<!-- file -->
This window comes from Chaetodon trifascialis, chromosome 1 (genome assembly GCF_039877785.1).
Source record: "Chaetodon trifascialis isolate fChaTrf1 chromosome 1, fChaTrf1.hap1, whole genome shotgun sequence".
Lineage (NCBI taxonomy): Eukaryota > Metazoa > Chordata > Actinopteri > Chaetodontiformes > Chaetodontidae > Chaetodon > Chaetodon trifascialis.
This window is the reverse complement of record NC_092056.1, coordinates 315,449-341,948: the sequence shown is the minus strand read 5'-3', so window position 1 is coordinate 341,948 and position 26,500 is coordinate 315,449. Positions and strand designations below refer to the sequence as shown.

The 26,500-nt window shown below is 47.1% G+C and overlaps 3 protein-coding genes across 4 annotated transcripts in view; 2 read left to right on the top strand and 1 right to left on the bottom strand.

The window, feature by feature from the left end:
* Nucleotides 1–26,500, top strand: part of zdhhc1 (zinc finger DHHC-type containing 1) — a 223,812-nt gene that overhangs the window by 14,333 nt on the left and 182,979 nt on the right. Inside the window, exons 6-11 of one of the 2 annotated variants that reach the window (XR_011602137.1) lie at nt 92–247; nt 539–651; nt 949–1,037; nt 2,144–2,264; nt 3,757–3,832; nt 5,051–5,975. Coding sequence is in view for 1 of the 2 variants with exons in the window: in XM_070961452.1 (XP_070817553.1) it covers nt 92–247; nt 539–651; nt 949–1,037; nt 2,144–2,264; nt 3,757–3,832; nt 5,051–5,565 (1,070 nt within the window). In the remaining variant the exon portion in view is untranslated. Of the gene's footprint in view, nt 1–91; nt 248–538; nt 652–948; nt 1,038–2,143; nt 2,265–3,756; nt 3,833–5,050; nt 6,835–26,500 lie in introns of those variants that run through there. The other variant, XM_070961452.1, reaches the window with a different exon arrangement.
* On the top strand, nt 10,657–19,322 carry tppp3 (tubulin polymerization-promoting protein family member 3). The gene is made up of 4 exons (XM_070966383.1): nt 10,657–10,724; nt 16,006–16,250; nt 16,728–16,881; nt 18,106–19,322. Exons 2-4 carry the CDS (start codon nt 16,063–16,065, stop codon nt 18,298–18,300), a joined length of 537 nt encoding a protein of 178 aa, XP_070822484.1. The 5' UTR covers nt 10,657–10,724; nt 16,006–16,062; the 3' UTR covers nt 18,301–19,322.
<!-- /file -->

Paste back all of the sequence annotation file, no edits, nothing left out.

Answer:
This window comes from Chaetodon trifascialis, chromosome 1 (genome assembly GCF_039877785.1).
Source record: "Chaetodon trifascialis isolate fChaTrf1 chromosome 1, fChaTrf1.hap1, whole genome shotgun sequence".
Lineage (NCBI taxonomy): Eukaryota > Metazoa > Chordata > Actinopteri > Chaetodontiformes > Chaetodontidae > Chaetodon > Chaetodon trifascialis.
This window is the reverse complement of record NC_092056.1, coordinates 315,449-341,948: the sequence shown is the minus strand read 5'-3', so window position 1 is coordinate 341,948 and position 26,500 is coordinate 315,449. Positions and strand designations below refer to the sequence as shown.

The 26,500-nt window shown below is 47.1% G+C and overlaps 3 protein-coding genes across 4 annotated transcripts in view; 2 read left to right on the top strand and 1 right to left on the bottom strand.

The window, feature by feature from the left end:
* Nucleotides 1–26,500, top strand: part of zdhhc1 (zinc finger DHHC-type containing 1) — a 223,812-nt gene that overhangs the window by 14,333 nt on the left and 182,979 nt on the right. Inside the window, exons 6-11 of one of the 2 annotated variants that reach the window (XR_011602137.1) lie at nt 92–247; nt 539–651; nt 949–1,037; nt 2,144–2,264; nt 3,757–3,832; nt 5,051–5,975. Coding sequence is in view for 1 of the 2 variants with exons in the window: in XM_070961452.1 (XP_070817553.1) it covers nt 92–247; nt 539–651; nt 949–1,037; nt 2,144–2,264; nt 3,757–3,832; nt 5,051–5,565 (1,070 nt within the window). In the remaining variant the exon portion in view is untranslated. Of the gene's footprint in view, nt 1–91; nt 248–538; nt 652–948; nt 1,038–2,143; nt 2,265–3,756; nt 3,833–5,050; nt 6,835–26,500 lie in introns of those variants that run through there. The other variant, XM_070961452.1, reaches the window with a different exon arrangement.
* On the top strand, nt 10,657–19,322 carry tppp3 (tubulin polymerization-promoting protein family member 3). The gene is made up of 4 exons (XM_070966383.1): nt 10,657–10,724; nt 16,006–16,250; nt 16,728–16,881; nt 18,106–19,322. Exons 2-4 carry the CDS (start codon nt 16,063–16,065, stop codon nt 18,298–18,300), a joined length of 537 nt encoding a protein of 178 aa, XP_070822484.1. The 5' UTR covers nt 10,657–10,724; nt 16,006–16,062; the 3' UTR covers nt 18,301–19,322.